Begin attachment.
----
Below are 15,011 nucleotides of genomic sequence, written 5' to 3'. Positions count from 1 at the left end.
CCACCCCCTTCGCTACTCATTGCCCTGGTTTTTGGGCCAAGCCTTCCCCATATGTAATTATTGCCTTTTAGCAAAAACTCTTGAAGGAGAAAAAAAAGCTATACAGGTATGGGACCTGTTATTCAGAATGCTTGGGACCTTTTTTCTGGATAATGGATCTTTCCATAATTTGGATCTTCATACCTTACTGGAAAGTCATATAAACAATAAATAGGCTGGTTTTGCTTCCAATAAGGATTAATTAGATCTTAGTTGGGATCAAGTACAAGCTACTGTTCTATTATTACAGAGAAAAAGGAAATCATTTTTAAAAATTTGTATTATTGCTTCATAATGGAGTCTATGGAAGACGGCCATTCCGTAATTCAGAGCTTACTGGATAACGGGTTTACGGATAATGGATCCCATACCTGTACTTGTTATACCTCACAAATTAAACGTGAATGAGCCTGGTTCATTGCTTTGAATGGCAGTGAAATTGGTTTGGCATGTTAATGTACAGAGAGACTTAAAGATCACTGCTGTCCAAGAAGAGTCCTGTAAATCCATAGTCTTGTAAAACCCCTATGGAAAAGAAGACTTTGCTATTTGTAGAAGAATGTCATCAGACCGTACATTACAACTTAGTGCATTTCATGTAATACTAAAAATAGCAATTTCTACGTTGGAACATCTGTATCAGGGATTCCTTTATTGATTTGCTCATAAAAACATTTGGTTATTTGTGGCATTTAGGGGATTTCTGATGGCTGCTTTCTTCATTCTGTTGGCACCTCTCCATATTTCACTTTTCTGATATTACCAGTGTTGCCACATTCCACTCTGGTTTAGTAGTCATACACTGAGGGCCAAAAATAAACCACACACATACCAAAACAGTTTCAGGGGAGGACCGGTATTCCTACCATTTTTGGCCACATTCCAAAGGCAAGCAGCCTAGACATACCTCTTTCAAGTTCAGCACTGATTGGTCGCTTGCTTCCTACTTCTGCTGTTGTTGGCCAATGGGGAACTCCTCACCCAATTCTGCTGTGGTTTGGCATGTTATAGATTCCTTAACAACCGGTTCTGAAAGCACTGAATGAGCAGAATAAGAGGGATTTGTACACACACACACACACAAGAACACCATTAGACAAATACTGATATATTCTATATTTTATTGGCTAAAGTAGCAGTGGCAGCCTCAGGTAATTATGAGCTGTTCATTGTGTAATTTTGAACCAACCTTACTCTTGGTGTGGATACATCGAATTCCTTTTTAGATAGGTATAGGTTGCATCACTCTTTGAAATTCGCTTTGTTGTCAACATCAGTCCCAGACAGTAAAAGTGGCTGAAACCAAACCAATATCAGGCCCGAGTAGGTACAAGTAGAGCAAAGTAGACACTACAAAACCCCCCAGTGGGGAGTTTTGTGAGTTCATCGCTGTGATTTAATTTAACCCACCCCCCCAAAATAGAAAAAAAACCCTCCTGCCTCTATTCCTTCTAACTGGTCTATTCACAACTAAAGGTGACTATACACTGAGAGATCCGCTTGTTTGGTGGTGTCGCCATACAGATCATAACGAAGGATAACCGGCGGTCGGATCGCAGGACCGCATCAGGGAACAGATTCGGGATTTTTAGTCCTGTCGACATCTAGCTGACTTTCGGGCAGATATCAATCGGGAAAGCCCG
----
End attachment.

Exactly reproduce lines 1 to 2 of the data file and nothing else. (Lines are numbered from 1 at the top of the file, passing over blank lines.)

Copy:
Below are 15,011 nucleotides of genomic sequence, written 5' to 3'. Positions count from 1 at the left end.
CCACCCCCTTCGCTACTCATTGCCCTGGTTTTTGGGCCAAGCCTTCCCCATATGTAATTATTGCCTTTTAGCAAAAACTCTTGAAGGAGAAAAAAAAGCTATACAGGTATGGGACCTGTTATTCAGAATGCTTGGGACCTTTTTTCTGGATAATGGATCTTTCCATAATTTGGATCTTCATACCTTACTGGAAAGTCATATAAACAATAAATAGGCTGGTTTTGCTTCCAATAAGGATTAATTAGATCTTAGTTGGGATCAAGTACAAGCTACTGTTCTATTATTACAGAGAAAAAGGAAATCATTTTTAAAAATTTGTATTATTGCTTCATAATGGAGTCTATGGAAGACGGCCATTCCGTAATTCAGAGCTTACTGGATAACGGGTTTACGGATAATGGATCCCATACCTGTACTTGTTATACCTCACAAATTAAACGTGAATGAGCCTGGTTCATTGCTTTGAATGGCAGTGAAATTGGTTTGGCATGTTAATGTACAGAGAGACTTAAAGATCACTGCTGTCCAAGAAGAGTCCTGTAAATCCATAGTCTTGTAAAACCCCTATGGAAAAGAAGACTTTGCTATTTGTAGAAGAATGTCATCAGACCGTACATTACAACTTAGTGCATTTCATGTAATACTAAAAATAGCAATTTCTACGTTGGAACATCTGTATCAGGGATTCCTTTATTGATTTGCTCATAAAAACATTTGGTTATTTGTGGCATTTAGGGGATTTCTGATGGCTGCTTTCTTCATTCTGTTGGCACCTCTCCATATTTCACTTTTCTGATATTACCAGTGTTGCCACATTCCACTCTGGTTTAGTAGTCATACACTGAGGGCCAAAAATAAACCACACACATACCAAAACAGTTTCAGGGGAGGACCGGTATTCCTACCATTTTTGGCCACATTCCAAAGGCAAGCAGCCTAGACATACCTCTTTCAAGTTCAGCACTGATTGGTCGCTTGCTTCCTACTTCTGCTGTTGTTGGCCAATGGGGAACTCCTCACCCAATTCTGCTGTGGTTTGGCATGTTATAGATTCCTTAACAACCGGTTCTGAAAGCACTGAATGAGCAGAATAAGAGGGATTTGTACACACACACACACACAAGAACACCATTAGACAAATACTGATATATTCTATATTTTATTGGCTAAAGTAGCAGTGGCAGCCTCAGGTAATTATGAGCTGTTCATTGTGTAATTTTGAACCAACCTTACTCTTGGTGTGGATACATCGAATTCCTTTTTAGATAGGTATAGGTTGCATCACTCTTTGAAATTCGCTTTGTTGTCAACATCAGTCCCAGACAGTAAAAGTGGCTGAAACCAAACCAATATCAGGCCCGAGTAGGTACAAGTAGAGCAAAGTAGACACTACAAAACCCCCCAGTGGGGAGTTTTGTGAGTTCATCGCTGTGATTTAATTTAACCCACCCCCCCAAAATAGAAAAAAAACCCTCCTGCCTCTATTCCTTCTAACTGGTCTATTCACAACTAAAGGTGACTATACACTGAGAGATCCGCTTGTTTGGTGGTGTCGCCATACAGATCATAACGAAGGATAACCGGCGGTCGGATCGCAGGACCGCATCAGGGAACAGATTCGGGATTTTTAGTCCTGTCGACATCTAGCTGACTTTCGGGCAGATATCAATCGGGAAAGCCCG